A drive down Los Alamos’ main hill road to Chimayo can lead you to a whole other world.
Don Usner, author and photographer, experienced both these communities’ worlds growing up. He further explored the world of Chimayo in his book, Chasing Dichos in Chimayo, and shared his book and adventures Tuesday afternoon with the Rotary Club of Los Alamos.
Usner, who graduated from Los Alamos High School 40 years ago, said he had “a wonderful bi-cultural upbringing between here and Chimayo.” He remembers even though his mother spoke Spanish with family members, he was prohibited from speaking it as part of his family’s effort to try to “Americanize” and blend into the mainstream.
However, Usner’s grandmother would not only share folk tales but would also impart dichos or Spanish traditional sayings that provide some sort of lesson or moral example to her grandson. As it turns out, Usner’s mother recorded more than 200 of these dichos, which Usner described as “a rich treasure I felt I had to mine.” As a result, he began to write Chasing Dichos in Chimayo.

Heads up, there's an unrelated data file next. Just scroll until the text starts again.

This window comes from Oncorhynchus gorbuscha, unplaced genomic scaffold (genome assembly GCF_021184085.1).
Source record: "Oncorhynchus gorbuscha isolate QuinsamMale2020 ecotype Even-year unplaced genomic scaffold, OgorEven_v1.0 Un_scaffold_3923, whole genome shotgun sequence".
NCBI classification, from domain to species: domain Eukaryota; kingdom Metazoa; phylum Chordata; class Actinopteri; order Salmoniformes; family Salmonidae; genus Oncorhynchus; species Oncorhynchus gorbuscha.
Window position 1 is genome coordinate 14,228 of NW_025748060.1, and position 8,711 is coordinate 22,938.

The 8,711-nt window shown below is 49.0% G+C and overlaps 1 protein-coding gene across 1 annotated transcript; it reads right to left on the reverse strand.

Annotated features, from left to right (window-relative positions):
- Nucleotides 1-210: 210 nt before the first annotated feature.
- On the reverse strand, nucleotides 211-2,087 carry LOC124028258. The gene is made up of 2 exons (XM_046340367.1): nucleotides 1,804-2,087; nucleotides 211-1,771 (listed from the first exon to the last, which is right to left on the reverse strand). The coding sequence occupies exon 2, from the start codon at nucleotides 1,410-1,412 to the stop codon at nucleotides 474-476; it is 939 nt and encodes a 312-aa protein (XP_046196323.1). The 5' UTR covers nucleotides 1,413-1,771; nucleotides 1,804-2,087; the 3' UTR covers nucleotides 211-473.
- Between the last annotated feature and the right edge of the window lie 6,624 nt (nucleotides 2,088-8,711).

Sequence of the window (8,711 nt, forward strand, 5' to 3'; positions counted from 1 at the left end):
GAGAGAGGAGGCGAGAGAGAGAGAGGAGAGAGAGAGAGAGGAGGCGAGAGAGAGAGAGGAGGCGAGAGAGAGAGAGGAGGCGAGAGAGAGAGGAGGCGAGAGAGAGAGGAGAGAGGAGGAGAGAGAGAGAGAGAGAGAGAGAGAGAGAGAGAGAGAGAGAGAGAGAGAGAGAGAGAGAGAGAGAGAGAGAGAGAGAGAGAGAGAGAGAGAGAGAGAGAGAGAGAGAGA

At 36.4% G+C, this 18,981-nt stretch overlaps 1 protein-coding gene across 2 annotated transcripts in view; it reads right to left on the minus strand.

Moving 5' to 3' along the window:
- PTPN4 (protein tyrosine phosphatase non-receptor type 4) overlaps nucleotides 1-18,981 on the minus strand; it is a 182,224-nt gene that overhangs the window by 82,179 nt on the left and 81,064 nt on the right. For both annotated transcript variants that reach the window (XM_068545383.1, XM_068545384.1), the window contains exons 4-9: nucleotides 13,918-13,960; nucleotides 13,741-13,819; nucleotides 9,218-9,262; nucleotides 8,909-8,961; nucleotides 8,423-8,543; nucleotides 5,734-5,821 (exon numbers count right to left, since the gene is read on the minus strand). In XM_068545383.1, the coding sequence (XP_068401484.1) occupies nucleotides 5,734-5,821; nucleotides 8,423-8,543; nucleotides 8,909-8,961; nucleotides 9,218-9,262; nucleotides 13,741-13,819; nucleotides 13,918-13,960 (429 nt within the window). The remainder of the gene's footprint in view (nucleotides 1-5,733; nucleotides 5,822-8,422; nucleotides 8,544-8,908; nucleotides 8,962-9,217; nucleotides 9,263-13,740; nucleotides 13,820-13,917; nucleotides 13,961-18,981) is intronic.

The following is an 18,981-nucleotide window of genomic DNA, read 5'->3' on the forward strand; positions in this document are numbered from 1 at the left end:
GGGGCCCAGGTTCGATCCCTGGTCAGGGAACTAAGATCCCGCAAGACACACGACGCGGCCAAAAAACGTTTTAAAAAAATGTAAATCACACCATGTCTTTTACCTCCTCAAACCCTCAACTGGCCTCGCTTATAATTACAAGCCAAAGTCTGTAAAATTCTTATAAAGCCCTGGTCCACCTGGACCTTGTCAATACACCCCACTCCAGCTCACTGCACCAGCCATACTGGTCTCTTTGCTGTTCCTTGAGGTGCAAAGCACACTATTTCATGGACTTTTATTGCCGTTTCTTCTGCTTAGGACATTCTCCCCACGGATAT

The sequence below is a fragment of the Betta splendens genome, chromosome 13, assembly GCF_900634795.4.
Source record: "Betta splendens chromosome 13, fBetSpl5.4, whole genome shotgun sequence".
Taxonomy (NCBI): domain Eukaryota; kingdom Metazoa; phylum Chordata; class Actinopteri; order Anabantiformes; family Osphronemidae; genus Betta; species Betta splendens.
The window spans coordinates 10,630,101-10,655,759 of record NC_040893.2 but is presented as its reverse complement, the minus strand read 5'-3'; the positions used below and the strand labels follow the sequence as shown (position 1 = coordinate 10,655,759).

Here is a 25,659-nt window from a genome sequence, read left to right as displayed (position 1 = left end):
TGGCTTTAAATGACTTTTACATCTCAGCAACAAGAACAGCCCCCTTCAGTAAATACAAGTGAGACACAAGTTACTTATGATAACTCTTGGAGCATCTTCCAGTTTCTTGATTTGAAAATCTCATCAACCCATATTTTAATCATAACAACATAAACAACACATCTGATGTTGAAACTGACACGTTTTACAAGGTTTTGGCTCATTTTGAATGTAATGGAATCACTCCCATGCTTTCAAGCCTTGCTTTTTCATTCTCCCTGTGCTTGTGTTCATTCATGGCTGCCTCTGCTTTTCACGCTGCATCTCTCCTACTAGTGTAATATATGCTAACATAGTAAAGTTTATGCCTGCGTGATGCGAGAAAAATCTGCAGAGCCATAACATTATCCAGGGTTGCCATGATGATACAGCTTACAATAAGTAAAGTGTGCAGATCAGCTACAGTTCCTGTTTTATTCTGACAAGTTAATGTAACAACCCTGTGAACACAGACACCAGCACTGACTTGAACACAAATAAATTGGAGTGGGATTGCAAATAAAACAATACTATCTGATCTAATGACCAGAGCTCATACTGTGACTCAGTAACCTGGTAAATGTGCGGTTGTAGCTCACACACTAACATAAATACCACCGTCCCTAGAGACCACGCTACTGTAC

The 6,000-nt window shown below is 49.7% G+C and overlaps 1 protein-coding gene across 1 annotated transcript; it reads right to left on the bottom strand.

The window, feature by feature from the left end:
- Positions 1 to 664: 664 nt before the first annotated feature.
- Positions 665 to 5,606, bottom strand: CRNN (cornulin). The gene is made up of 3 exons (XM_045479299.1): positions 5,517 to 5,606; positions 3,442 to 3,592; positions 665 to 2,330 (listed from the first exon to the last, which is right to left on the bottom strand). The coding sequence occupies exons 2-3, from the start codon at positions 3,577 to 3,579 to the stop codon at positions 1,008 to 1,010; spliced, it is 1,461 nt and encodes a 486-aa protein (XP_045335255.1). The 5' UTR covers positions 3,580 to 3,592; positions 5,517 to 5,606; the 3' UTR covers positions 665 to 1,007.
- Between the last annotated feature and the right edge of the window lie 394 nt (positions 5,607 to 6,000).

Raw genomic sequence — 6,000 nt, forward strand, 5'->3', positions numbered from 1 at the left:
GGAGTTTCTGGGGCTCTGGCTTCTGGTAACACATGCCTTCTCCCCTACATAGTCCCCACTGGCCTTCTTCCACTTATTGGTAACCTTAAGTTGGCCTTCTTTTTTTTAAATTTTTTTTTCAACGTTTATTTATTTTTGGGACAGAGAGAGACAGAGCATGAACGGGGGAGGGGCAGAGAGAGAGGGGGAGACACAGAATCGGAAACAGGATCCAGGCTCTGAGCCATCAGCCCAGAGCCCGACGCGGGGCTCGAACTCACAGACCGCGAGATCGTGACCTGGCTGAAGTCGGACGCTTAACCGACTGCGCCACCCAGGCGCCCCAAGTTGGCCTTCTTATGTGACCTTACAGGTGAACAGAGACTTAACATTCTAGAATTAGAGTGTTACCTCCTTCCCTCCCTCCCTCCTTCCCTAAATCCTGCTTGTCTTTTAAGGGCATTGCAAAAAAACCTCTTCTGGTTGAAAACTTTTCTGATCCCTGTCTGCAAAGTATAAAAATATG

Accompanied by his mother and a camera to photograph Chimayo, Usner said he wanted to branch out from where he grew up and explore other parts of the community. He explained that the emphasis of his book is threefold – exploration of place, exploration of language and exploration of identity.
Usner’s talk to Rotary was in honor of Literacy Month. In addition to Chasing Dichos, Usner has written several other books including The Natural History of Big Sur and Sabino’s Map: Life of Chimayo’s Old Plaza. He has contributed to New Mexico magazine, Bienviedos and El Palacio. He was named a New Mexico Luminaria by the New Mexico Community Foundation in 2013.